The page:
Natural Habitat

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Home The Lake Natural Habitat
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The lake is the most successful example of human intervention in nature. The harmony and beauty of the landscape creates the illusion that the lake is natural, with only the existence of the dam indicating that it is man-made.

A major environmental issue is the large variation of the water level, depending on the season and local irrigation needs. Nevertheless, the lake and the surrounding area have a rich ecosystem: its waters are home to many species such as eels, common carp, trout, bass, gibel carp, lavaret, tench, bleak, and roach.

The region is also the habitat of many species of birds, such as herons, Eurasian coots, various species of gulls, grebes and cormorants, and more rarely there are sightings of little egrets, griffon vultures, peregrine falcons and golden eagles. On the banks there are foxes, wolves, wild boars, badgers, weasels and less frequently bears, deer, and wildcats.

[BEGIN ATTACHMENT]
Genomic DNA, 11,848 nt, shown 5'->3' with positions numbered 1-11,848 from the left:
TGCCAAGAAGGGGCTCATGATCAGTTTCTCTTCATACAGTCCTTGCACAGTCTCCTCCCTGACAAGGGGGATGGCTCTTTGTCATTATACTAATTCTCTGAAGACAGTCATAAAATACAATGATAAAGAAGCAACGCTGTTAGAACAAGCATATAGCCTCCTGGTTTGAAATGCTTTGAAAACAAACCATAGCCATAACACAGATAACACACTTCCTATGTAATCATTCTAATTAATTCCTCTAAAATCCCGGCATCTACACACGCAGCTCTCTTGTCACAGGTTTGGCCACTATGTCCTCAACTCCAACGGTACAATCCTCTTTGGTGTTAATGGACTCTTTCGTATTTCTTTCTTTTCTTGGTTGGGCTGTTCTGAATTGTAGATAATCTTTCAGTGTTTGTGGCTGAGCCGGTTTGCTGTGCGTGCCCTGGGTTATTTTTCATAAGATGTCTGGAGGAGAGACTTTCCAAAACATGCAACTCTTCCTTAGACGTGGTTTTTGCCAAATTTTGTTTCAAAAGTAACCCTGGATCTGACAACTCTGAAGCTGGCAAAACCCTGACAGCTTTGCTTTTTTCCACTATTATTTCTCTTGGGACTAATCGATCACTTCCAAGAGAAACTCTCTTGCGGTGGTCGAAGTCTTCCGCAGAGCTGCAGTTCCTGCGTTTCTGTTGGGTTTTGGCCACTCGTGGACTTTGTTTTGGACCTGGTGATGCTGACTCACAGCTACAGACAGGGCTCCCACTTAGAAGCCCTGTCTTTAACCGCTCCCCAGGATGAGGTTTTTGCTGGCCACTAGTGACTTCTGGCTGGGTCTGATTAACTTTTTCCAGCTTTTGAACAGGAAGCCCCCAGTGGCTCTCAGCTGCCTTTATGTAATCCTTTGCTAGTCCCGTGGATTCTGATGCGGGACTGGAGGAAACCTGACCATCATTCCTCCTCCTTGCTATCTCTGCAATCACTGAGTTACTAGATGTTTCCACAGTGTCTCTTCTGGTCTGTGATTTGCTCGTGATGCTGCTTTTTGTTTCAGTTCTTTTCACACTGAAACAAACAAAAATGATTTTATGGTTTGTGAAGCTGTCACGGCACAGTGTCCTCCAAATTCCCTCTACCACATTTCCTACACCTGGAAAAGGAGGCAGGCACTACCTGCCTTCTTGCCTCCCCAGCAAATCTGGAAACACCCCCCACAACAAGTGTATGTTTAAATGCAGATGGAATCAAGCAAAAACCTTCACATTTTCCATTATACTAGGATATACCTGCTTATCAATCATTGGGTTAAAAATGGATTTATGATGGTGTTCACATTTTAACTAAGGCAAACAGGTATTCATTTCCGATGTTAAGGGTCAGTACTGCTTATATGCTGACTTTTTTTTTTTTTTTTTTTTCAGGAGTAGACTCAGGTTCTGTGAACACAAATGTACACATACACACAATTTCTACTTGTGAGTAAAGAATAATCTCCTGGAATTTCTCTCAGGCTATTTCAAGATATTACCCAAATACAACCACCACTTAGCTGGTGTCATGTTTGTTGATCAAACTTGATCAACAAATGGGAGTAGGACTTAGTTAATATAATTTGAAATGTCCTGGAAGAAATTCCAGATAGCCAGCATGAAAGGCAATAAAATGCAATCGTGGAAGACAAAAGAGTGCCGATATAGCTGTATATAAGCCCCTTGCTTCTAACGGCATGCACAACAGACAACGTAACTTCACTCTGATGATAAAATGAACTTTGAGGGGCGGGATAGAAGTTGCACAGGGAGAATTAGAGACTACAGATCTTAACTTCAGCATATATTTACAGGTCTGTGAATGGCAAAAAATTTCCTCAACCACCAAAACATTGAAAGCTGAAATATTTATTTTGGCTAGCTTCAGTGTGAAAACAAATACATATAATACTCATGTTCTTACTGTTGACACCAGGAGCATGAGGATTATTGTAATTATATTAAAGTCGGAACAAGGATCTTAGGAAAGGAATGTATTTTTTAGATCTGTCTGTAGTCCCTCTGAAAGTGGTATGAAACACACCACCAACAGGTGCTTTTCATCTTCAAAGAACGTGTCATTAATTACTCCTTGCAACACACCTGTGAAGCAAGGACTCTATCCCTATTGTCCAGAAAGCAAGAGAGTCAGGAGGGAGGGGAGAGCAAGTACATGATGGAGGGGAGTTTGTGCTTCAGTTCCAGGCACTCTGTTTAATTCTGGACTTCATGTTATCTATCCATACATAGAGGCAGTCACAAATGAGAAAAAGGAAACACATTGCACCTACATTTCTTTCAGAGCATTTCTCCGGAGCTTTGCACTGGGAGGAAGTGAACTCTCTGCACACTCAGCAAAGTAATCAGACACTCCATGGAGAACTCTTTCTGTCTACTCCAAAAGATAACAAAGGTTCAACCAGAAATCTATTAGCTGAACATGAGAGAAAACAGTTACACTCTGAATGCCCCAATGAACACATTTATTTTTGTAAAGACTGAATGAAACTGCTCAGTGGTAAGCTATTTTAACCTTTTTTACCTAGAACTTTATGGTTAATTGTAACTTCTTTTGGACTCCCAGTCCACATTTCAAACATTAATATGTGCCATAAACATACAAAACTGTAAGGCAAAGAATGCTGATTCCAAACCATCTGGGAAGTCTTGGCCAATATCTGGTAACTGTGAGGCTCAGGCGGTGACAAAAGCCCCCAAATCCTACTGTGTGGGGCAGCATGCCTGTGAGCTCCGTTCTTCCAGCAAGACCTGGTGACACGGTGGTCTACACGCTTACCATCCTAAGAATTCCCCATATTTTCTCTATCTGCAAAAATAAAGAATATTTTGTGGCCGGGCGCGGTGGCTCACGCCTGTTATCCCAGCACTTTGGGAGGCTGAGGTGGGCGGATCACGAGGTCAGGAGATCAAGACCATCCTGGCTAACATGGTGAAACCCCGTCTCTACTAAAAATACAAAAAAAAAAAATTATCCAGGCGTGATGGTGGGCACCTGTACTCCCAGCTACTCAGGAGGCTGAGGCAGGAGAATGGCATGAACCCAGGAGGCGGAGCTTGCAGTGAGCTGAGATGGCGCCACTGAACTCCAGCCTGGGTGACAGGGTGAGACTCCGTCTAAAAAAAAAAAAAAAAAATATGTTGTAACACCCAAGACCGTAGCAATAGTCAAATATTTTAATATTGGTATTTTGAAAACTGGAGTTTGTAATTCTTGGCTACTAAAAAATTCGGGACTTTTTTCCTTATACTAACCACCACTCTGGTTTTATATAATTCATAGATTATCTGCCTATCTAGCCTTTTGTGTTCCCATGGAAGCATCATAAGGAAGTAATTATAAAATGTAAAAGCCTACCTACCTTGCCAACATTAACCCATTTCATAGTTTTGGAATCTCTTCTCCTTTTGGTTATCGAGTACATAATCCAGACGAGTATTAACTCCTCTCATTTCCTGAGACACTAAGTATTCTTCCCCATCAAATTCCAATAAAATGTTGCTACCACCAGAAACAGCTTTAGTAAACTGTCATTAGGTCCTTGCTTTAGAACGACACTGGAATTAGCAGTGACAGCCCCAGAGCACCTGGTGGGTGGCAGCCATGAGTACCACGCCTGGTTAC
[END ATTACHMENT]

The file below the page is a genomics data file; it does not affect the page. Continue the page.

The most representative species of flora in the 700-to-900-meter elevations is the broadleaf oak that is locally called Dendros; up to 1500 meters there are spruces, while further up in the pseudo-alpine zone there are low bushes. The region’s flora also includes underbrush such as fern, geranium, cyclamen, crocus, narcissus, various orchid species, etc.

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